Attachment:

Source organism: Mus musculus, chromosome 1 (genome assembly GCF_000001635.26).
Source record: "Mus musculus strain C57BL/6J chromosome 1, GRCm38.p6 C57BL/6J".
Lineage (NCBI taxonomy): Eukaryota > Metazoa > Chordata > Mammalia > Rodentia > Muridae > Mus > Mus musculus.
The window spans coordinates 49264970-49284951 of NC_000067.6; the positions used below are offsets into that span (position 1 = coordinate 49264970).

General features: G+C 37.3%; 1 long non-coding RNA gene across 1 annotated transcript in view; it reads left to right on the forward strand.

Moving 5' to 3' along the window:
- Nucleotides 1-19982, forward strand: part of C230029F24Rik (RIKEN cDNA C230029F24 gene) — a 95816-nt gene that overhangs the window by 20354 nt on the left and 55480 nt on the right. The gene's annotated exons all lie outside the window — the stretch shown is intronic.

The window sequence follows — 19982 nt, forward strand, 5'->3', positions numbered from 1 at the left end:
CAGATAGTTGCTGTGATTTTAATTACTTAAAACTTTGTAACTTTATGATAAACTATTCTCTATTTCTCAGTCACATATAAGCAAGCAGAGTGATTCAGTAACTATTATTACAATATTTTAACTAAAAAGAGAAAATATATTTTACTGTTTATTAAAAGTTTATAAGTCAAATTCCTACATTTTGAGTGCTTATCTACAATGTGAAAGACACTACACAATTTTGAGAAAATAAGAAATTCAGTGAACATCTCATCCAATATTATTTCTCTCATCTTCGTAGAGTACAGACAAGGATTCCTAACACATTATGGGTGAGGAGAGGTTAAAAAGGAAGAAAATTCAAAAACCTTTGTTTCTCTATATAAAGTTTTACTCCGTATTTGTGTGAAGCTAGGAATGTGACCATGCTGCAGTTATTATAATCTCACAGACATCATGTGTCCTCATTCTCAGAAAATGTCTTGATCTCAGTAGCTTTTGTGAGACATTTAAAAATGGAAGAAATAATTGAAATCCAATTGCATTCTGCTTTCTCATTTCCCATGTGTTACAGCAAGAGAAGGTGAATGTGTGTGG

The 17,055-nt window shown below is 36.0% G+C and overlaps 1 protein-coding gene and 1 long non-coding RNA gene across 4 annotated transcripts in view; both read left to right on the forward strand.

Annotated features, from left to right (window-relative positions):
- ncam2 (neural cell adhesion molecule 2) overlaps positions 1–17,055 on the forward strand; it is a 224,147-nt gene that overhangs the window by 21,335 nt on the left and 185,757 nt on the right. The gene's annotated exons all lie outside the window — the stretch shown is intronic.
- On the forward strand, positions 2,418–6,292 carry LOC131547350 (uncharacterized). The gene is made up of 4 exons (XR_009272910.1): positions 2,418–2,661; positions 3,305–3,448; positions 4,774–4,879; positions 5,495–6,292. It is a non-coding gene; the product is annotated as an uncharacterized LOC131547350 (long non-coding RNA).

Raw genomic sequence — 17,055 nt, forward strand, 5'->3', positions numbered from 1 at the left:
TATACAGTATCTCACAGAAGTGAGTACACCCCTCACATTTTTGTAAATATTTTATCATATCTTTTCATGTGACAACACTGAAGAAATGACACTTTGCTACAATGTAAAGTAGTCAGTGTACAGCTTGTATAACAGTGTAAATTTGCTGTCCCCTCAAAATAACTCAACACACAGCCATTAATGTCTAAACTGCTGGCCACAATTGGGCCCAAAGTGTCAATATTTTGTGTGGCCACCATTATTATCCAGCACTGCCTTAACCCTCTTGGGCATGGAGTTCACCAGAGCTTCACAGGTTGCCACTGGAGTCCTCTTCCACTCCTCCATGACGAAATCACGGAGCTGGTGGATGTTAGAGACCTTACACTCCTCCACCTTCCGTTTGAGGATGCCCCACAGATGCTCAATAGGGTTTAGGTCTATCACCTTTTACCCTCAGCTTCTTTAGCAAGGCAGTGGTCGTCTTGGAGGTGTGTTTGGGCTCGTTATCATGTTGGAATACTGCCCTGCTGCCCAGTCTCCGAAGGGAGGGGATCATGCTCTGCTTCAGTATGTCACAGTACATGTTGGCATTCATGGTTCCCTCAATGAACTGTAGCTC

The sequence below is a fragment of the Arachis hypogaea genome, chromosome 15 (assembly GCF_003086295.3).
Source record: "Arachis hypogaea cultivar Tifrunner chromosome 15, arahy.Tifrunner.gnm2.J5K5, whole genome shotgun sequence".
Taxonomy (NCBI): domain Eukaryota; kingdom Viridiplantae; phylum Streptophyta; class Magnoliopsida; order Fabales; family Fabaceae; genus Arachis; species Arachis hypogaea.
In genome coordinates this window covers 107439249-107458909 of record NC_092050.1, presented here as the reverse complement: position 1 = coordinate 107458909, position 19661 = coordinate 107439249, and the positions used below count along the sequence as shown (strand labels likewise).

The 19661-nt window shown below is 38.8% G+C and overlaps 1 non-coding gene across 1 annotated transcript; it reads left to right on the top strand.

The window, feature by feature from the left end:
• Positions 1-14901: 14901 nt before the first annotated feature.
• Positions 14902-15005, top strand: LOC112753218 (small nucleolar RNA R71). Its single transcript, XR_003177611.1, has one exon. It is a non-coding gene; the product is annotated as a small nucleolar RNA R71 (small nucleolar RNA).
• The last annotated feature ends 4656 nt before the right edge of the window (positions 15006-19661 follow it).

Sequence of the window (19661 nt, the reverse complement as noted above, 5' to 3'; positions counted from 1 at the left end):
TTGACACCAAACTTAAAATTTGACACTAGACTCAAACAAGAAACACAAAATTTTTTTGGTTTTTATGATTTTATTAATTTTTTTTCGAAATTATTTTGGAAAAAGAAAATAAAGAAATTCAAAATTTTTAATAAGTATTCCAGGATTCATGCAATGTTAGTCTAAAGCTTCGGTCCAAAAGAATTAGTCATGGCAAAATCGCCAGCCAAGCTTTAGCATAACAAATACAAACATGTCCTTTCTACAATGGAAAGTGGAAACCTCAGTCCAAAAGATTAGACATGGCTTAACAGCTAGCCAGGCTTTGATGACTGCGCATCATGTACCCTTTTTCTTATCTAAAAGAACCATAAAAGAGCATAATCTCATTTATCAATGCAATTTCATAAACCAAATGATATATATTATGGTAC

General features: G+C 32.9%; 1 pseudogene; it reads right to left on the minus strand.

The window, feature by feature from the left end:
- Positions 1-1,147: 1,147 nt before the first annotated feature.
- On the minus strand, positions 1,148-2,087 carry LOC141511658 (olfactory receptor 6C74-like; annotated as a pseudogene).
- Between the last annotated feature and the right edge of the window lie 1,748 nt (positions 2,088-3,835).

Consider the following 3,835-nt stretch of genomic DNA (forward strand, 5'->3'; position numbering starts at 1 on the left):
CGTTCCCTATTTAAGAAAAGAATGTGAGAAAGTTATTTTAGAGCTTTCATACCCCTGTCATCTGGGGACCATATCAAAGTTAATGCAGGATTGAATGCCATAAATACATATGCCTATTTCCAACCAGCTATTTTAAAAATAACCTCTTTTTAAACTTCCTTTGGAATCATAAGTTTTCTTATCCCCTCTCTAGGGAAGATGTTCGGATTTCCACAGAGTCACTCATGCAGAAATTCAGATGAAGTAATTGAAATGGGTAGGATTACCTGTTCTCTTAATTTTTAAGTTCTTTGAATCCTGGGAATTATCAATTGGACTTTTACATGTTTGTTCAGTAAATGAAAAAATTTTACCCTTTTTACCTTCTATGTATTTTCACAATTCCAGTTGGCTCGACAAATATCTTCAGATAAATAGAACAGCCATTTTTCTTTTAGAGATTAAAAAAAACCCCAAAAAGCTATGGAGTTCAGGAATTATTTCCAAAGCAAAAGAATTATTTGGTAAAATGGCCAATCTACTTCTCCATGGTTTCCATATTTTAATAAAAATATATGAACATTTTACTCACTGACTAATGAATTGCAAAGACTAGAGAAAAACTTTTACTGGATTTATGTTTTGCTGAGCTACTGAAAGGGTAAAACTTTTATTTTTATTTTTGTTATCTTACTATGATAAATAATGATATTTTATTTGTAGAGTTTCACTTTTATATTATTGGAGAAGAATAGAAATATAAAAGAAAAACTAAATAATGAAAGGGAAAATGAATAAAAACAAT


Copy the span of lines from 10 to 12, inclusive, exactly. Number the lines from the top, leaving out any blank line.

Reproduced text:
The 17,055-nt window shown below is 36.0% G+C and overlaps 1 protein-coding gene and 1 long non-coding RNA gene across 4 annotated transcripts in view; both read left to right on the forward strand.

Annotated features, from left to right (window-relative positions):
- ncam2 (neural cell adhesion molecule 2) overlaps positions 1–17,055 on the forward strand; it is a 224,147-nt gene that overhangs the window by 21,335 nt on the left and 185,757 nt on the right. The gene's annotated exons all lie outside the window — the stretch shown is intronic.